setup.py script, we see that Ludwig implements this variability by separately parsing each set dependencies while creating the Ludwig Python package. The script lists the base dependencies as mandatory requirements for the Ludwig package while each of the optional package’s dependencies are listed as extra dependencies. So, this allows installation of base Ludwig package using
pip install ludwig. Additionally, the optional feature dependencies can be installed using pip either individually, or grouped together or in full (i.e.,
pip install ludwig[viz] installs the visualization support;
pip install ludwig[text,viz] installs both the visualization and the text feature packages;
pip install ludwig[full] installs the full set of dependencies).
In the architecture
From our previous article on Ludwig’s Encoder-Combiner-Decoder (ECD) architecture and Input model-definition file functionality, it can be inferred that variability plays an important role in Ludwig’s architecture. A considerable number of feature-types are currently supported in this architecture. Further, each feature-type is presented with one or more encoder(/decoder) types. For instance, Sequence Features can support 8 possible encoder types: Embed, Parallel-CNN, Stacked-CNN, Stacked-Parallel-CNN, RNN, CNN-RNN, BERT and Passthrough Encoders and can be decoded using either Tagger or Generator decoders. However, the choie of encoders afford more variability as most feature-types do not support more than one decoder option. In fact, some feature-types do not support any decoder yet and hence cannot be used as an output feature, for instance, audio-features. In the case of combiners, three different types are currently implemented in Ludwig: Concat, Sequence Concat and Sequence Combiners which are not necessarily feature-type specific.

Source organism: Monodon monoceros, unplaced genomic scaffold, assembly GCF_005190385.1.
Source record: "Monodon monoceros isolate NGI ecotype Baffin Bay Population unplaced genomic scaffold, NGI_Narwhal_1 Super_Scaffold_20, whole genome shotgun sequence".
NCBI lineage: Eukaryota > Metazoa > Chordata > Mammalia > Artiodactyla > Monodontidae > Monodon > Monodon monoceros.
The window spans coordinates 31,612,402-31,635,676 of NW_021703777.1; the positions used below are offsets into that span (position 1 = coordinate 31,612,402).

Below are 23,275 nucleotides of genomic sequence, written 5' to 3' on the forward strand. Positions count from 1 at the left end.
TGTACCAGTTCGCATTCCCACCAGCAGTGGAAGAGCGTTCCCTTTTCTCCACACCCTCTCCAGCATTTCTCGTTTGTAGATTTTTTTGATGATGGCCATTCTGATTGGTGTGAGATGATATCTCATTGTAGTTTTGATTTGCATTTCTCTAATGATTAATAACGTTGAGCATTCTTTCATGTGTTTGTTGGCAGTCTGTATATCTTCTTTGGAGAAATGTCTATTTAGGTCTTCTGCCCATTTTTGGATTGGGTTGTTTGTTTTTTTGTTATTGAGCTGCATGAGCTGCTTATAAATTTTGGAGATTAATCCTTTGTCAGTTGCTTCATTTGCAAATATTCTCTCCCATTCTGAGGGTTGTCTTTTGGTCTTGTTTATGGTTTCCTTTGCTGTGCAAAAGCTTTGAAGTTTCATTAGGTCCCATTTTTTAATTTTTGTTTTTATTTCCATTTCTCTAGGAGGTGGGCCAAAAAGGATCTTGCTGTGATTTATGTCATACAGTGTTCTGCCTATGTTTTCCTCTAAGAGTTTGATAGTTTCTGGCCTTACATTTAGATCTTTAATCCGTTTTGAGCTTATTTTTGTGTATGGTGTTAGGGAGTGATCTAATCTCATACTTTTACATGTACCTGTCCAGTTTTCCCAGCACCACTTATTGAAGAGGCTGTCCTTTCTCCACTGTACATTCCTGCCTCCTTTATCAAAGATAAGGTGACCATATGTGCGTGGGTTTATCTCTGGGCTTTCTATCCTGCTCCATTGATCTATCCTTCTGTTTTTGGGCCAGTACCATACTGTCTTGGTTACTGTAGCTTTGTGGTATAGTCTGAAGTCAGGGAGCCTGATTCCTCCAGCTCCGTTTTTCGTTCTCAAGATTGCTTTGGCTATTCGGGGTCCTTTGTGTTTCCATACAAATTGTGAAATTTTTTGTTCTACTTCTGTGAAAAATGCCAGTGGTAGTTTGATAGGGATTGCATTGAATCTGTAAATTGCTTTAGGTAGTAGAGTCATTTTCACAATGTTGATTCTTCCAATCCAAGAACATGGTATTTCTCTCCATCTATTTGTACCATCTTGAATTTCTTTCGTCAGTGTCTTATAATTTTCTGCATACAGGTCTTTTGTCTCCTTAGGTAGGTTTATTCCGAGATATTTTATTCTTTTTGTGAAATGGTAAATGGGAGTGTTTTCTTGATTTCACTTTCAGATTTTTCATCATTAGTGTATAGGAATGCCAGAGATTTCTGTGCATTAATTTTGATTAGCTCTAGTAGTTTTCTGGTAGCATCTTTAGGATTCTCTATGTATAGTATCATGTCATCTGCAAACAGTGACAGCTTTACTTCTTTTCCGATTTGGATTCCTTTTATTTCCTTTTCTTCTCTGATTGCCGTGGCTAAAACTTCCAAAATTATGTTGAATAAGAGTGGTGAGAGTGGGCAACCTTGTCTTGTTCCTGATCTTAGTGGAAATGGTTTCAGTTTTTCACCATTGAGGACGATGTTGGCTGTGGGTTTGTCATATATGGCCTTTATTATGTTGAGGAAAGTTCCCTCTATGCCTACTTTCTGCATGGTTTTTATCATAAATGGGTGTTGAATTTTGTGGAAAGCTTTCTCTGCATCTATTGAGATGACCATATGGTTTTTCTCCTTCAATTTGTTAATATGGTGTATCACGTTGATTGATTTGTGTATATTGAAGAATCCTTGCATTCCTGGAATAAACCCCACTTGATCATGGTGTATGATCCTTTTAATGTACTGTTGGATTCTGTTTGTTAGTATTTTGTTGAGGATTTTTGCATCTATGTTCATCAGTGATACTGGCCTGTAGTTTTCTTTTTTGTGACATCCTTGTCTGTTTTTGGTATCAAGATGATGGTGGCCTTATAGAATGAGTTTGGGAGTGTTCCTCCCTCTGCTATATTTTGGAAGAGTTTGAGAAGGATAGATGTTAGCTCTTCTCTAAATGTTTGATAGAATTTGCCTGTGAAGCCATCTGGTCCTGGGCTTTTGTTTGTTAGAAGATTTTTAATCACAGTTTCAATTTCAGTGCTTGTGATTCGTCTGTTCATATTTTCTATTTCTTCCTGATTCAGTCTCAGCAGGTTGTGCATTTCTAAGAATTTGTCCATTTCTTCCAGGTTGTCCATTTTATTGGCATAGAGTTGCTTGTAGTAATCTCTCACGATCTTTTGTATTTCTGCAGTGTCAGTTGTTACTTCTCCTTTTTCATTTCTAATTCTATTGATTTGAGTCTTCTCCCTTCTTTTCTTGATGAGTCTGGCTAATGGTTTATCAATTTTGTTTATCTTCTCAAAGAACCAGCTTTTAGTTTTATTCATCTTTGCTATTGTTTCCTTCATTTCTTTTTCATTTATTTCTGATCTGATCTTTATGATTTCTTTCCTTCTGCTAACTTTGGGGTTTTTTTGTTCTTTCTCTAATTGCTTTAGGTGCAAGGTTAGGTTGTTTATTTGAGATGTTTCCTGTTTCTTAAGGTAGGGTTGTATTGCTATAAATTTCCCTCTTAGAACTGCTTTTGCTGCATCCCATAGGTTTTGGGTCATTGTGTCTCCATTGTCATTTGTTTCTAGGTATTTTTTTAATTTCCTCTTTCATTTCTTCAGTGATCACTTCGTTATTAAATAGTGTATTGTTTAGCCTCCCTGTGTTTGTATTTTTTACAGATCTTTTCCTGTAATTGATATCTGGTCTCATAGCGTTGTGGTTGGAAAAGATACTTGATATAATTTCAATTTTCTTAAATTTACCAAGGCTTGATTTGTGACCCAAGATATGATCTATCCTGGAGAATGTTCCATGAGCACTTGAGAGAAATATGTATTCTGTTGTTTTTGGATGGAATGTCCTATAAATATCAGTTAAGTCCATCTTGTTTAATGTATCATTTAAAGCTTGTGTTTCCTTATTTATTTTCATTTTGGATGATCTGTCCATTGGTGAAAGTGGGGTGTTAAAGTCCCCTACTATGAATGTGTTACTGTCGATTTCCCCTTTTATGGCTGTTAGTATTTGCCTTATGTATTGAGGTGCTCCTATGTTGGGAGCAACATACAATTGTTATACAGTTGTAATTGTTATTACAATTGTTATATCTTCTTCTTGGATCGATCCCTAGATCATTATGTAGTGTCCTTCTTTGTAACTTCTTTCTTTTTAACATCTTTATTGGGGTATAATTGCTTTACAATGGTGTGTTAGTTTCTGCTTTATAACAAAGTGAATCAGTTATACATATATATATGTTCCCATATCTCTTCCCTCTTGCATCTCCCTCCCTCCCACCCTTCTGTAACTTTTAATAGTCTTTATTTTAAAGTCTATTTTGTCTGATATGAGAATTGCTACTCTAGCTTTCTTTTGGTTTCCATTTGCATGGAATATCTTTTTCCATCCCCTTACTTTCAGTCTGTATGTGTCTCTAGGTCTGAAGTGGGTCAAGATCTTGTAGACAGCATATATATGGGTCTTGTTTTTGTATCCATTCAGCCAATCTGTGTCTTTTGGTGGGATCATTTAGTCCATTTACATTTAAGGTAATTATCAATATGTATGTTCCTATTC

Adding to the variability within the architectural elements, the
model definition YAML file extends it by providing parameters for each of these elements and the training pipeline as listed below:
- Input Features: Eight different parameters, namely: name, type, encoder, cell_type, bidirectional, state_size, num_layers.
- Combiners: Two different parameters, namely: type and layer size of fully connected layers.
- Training: Model hyper-parameter definitions, for example: number of iterations, learning rate, batch size, optimizer and regulators for their model.
- Pre-processing: Feature-specific data pre-processing parameter definitions
- Output Features: Similar structure as Input Features with decoders, loss types, etc.
To clearly understand this variability, let us take a look at the feature-model diagram below. It can be observed that Ludwig basically requires just two input parameters: an input data file to train and a model-definition file to configure the training process. For the sake of simplicity, only 4 feature types per input(output) features are illustrated here. Also only elements of the ECD architecture are expanded further to match the scope of this section.